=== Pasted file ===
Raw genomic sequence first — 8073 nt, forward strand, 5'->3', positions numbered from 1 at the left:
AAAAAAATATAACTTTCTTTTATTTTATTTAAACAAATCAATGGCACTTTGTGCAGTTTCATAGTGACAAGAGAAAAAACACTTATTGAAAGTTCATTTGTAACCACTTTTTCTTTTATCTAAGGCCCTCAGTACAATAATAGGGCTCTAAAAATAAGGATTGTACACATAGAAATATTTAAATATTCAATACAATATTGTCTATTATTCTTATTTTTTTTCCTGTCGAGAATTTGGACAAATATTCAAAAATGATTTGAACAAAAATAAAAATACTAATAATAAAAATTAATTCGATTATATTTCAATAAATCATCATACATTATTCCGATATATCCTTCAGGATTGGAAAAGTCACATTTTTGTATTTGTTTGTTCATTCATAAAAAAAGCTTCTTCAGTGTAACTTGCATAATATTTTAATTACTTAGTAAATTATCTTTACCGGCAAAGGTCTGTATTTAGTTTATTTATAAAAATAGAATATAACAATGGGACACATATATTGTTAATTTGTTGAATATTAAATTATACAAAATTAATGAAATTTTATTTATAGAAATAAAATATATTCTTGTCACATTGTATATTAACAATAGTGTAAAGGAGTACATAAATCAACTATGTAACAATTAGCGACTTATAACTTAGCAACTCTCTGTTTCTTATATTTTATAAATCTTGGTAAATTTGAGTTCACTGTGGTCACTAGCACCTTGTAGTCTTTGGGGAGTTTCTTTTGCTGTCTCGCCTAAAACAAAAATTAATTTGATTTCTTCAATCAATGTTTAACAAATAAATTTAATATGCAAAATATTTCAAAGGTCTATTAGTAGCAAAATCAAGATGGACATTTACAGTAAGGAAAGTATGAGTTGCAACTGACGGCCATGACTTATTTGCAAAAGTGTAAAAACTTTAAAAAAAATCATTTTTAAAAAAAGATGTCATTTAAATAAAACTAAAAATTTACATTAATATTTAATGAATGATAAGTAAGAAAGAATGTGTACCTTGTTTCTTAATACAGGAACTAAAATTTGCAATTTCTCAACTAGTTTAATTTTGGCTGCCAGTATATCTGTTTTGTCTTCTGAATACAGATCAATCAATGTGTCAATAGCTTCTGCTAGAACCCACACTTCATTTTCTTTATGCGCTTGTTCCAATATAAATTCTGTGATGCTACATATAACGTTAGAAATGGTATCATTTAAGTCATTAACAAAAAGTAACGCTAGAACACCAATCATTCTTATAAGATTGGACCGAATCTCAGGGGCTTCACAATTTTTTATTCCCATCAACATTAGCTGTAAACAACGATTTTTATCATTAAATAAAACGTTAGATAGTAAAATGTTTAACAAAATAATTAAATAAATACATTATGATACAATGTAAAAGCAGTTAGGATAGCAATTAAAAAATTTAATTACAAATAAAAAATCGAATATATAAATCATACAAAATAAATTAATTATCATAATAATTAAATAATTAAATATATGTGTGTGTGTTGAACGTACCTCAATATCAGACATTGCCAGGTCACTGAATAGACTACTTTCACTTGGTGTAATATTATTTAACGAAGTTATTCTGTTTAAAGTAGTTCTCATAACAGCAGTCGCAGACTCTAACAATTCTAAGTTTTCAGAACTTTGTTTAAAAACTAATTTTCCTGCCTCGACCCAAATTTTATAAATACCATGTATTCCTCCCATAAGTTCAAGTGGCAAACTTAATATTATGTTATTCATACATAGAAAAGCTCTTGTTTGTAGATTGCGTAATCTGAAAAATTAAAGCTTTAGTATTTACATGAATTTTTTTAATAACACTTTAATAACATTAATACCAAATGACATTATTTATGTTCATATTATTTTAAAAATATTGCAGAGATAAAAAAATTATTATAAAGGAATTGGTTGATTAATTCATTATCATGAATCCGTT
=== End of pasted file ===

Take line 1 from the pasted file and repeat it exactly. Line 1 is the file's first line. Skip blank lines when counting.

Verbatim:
Raw genomic sequence first — 8073 nt, forward strand, 5'->3', positions numbered from 1 at the left: